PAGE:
United Nations Women announced today it is cutting ties with the ride share company Uber, after unions and other civil society groups protested that the company’s business model perpetuates precarious work—job instability, lack of health insurance and other social benefits, and little labor law protection.

Uber had said it would create 1 million jobs for women, a benchmark unions say is meaningless unless those jobs are stable, safe and provide wages sufficient to support families.

“There was an immediate rejection by unions and NGOs (nongovernmental organizations) of this idea of a million jobs that we knew were likely to be insecure, ill paid and potentially unsafe,” says Brigitta Paas, International Transport Workers’ Federation (ITF) vice president.

The decision to partner with Uber, announced during the opening days of the Commission on the Status of Women (CSW) meeting last week, outraged CSW participants, who organized a global union statement and public protest.

“Uber economics is the most aggressive informalization of an industry which was already deregulated three decades ago,” the global union Public Services International (PSI) said last week. “Indeed, it represents exactly what the women’s movement has been fighting for decades.”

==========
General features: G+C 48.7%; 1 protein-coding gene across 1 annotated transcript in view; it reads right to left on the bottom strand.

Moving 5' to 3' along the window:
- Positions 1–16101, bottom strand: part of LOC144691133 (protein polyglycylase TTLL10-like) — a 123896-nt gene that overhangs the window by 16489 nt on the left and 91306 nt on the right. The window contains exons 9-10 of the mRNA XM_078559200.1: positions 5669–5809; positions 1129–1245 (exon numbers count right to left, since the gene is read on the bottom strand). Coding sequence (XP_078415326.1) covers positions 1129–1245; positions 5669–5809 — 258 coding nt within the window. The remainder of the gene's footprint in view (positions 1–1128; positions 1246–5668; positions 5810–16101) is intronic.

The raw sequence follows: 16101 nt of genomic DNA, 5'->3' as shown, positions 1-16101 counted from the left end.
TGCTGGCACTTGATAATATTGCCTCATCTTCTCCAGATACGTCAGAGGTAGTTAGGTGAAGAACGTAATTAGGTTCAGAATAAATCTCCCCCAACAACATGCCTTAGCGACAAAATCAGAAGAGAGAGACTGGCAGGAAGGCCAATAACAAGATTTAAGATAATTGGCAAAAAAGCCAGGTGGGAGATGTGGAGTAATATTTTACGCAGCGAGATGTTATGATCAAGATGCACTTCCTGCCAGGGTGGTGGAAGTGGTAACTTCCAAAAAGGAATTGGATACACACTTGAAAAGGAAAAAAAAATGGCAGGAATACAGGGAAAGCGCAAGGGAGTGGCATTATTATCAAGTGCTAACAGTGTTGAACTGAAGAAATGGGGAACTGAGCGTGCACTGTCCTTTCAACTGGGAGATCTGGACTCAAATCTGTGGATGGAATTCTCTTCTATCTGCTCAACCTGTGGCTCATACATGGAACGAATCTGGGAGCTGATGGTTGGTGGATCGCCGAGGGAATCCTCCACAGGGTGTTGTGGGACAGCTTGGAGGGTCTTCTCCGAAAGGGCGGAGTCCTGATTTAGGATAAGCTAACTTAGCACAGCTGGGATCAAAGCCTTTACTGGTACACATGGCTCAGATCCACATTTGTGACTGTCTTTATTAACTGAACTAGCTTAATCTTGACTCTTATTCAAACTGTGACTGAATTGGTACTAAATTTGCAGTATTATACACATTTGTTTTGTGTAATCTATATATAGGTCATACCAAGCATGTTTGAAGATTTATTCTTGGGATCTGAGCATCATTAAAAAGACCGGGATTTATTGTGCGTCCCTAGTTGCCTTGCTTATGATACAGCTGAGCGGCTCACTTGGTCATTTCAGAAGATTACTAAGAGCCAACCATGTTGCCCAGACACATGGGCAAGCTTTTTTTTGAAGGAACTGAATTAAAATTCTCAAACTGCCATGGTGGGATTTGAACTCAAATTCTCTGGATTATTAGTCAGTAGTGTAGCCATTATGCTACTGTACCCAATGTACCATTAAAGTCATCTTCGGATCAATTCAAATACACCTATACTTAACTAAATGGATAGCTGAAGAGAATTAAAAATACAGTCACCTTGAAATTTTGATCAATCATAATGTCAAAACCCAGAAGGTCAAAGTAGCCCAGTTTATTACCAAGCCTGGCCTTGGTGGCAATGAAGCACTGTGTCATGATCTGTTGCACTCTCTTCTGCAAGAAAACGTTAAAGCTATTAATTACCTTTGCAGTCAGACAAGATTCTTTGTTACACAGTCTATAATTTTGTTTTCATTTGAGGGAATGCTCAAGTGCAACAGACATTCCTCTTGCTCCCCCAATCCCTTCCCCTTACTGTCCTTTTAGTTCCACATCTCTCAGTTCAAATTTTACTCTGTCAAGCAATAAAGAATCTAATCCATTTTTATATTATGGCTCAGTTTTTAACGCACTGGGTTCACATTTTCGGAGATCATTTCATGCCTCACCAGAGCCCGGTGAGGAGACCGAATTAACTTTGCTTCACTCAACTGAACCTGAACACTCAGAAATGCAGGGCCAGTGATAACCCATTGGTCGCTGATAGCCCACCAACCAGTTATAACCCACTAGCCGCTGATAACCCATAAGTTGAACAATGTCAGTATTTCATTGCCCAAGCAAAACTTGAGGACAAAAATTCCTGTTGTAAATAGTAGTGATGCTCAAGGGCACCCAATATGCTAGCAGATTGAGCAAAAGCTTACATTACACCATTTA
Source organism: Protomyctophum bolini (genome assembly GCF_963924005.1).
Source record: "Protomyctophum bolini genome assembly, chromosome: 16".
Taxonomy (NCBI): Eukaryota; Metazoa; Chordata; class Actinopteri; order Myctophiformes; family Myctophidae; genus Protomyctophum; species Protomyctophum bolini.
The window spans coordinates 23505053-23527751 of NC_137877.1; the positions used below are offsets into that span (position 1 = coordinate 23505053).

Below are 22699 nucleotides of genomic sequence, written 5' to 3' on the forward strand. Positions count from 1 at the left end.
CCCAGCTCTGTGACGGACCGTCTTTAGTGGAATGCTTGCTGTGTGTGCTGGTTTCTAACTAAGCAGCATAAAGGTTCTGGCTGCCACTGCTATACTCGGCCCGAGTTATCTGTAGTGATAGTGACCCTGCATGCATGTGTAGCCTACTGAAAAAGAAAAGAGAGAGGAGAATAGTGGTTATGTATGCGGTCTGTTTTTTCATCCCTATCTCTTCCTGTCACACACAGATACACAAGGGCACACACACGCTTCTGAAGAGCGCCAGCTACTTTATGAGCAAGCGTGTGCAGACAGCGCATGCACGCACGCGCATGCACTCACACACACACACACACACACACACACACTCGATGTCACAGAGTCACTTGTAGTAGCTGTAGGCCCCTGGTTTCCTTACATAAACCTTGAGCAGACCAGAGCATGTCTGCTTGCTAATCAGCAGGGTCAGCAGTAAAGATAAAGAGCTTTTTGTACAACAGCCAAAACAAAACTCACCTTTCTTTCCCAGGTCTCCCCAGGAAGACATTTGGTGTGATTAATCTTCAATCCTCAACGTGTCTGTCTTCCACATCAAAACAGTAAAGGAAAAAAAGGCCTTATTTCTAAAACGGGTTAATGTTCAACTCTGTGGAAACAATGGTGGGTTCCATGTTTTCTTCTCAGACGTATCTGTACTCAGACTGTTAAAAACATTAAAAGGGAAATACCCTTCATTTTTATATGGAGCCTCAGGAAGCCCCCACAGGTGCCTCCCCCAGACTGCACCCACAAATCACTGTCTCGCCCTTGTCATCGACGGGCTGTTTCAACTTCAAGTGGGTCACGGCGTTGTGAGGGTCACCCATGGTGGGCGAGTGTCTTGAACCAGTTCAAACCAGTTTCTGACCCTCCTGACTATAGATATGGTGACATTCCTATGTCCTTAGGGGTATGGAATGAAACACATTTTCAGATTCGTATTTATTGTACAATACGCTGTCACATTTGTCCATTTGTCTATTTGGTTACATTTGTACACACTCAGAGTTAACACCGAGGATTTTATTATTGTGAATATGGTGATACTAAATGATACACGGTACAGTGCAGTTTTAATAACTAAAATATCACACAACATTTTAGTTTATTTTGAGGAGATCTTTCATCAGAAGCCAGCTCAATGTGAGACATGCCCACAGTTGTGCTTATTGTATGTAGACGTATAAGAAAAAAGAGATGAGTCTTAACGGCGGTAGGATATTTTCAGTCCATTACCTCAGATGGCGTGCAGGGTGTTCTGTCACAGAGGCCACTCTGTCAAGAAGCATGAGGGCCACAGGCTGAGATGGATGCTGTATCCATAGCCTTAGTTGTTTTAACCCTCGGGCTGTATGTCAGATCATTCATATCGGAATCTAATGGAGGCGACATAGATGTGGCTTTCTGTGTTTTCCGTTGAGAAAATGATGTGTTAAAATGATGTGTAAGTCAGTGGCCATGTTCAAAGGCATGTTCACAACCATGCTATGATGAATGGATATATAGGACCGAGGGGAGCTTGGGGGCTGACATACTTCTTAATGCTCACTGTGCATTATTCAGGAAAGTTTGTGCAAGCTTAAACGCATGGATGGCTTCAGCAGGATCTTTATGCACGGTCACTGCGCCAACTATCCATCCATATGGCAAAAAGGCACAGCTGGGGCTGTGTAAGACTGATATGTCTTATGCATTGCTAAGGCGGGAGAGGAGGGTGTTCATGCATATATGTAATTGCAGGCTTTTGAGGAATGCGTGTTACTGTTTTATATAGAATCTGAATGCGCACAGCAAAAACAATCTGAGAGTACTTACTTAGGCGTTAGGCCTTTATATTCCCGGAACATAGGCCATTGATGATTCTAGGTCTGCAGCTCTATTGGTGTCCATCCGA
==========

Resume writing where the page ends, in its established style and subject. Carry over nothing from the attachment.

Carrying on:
In many cities and countries, taxi drivers are union members with good wages and benefits, the opposite of the Uber model. By classifying drivers as “independent contractors,” Uber denies them basic protections, from minimum wage pay to health care and other benefits on the job. PSI cited Uber research that “revealed drivers’ average annual earnings of $15,000 and a proliferation of part-time work.”

Further, says International Trade Union Confederation (ITUC) General Secretary Sharan Burrow, “Uber does not create jobs—it replaces existing, regulated, taxi jobs with low-paid, precarious and exploitative work.”

“Unions rose up at the CSW, analyzed why the partnership was harmful to women and showed how unions and the economic empowerment they fight for, are key to gender equality,” says Lisa McGowan, Solidarity Center senior specialist for gender equality. “Decent wages, social benefits, stable employment—all are fundamental to achieving gender equality.”


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